Harris, L.E., Swindle, R.W., Mungai, S.M., and others. (1999). "Measuring patient satisfaction for quality improvement." (AHRQ grant HS08823). Medical Care 37(12), pp. 1207-1213.

Surveys used for health plan quality reporting are usually administered annually to health plan enrollees to assess satisfaction with both the health plan and health care services. However, these researchers developed and tested a visit-specific questionnaire/patient-satisfaction instrument that may be used for quality improvement. The instrument was reliable and valid for identifying differences in satisfaction between primary care practice sites. The survey, conducted in five adult and pediatric primary care sites, focused on patient satisfaction with the provider, office, and access to care. It included the Medical Outcomes Study Visit-specific Questionnaire, the American Board of Internal Medicine Patient Satisfaction Questionnaire, and locally developed items. Satisfaction with the provider and with the office were independently correlated with overall satisfaction in both adult and pediatric samples. Satisfaction with access was significantly correlated with overall satisfaction only for adults. Adult patients who disenrolled from the health plan were less satisfied with the office compared with patients who remained with the plan.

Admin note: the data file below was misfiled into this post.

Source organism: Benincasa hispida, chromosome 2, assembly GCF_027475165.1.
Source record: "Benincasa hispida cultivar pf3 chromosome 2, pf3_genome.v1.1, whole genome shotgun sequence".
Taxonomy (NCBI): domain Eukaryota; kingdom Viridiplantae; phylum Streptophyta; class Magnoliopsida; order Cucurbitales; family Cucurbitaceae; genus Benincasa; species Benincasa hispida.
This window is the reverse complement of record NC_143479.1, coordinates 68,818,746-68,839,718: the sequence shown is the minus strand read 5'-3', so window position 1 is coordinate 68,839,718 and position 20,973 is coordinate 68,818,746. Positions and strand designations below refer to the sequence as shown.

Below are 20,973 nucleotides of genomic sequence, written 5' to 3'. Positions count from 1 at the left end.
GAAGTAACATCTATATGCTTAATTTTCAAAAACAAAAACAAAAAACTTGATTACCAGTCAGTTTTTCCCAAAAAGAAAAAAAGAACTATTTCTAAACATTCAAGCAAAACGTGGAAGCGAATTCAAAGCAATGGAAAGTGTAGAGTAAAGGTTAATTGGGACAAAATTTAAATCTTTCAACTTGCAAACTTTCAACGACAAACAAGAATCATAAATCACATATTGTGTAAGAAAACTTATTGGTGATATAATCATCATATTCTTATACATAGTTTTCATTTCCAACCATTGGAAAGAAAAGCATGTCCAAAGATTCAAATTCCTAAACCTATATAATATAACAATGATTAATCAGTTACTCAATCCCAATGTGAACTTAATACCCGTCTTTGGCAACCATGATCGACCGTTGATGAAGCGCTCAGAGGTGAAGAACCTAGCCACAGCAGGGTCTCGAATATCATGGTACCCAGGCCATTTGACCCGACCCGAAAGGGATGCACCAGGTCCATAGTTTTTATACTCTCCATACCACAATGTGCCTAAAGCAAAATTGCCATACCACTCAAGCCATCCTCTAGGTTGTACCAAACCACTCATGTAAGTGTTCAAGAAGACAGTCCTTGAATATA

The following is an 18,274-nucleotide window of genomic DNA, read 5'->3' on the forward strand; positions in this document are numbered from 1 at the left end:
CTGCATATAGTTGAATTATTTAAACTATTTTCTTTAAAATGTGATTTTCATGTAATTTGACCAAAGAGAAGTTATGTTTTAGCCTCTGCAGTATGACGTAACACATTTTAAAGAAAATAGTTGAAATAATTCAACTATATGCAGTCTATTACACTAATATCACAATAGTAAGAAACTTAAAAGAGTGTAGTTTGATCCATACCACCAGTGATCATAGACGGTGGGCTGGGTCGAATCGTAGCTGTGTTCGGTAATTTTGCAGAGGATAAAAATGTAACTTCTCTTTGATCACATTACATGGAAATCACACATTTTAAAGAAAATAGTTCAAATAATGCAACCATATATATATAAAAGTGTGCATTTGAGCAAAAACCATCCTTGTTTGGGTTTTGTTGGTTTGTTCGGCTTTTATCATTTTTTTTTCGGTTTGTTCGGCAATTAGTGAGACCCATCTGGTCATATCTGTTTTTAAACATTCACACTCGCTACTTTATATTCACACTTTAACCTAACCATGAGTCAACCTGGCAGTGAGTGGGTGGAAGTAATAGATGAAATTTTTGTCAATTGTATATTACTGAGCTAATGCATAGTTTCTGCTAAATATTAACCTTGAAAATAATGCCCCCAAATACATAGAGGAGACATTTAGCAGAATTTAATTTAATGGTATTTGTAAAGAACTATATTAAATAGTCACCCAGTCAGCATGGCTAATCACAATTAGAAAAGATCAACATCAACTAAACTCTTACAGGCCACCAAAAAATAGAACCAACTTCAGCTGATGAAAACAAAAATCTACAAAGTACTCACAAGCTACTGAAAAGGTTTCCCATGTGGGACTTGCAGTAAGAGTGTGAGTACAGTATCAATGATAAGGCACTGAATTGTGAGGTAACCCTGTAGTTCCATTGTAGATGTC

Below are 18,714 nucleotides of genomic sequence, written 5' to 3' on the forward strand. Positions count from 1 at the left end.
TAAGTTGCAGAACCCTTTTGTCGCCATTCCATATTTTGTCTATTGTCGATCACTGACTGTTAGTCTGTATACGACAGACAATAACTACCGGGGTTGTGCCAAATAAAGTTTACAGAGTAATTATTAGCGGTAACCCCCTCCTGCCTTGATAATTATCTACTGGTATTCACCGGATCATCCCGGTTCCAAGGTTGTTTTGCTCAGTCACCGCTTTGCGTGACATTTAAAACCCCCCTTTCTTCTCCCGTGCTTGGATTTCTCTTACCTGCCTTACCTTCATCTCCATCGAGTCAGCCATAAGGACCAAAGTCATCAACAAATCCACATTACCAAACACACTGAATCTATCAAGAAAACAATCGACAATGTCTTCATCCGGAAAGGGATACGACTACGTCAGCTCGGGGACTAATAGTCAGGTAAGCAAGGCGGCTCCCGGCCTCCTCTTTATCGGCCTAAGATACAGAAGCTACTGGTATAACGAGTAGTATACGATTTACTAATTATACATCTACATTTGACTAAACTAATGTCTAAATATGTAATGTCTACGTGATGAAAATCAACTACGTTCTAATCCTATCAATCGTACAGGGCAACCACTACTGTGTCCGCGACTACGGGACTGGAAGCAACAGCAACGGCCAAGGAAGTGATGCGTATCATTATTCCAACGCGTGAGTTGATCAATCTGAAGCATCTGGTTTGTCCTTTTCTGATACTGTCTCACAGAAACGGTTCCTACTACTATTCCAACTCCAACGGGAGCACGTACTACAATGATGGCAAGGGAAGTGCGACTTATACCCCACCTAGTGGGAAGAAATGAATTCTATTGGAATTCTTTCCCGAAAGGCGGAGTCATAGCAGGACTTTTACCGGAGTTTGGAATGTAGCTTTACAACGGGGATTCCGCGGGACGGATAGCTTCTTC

Iezzoni, L.I., Davis, R.B., Palmer, R.H., and others. (1999). "Does the complications screening program flag cases with process of care problems?" (AHRQ grant HS09099). International Journal for Quality in Health Care 11(2), pp. 107-118, 1999.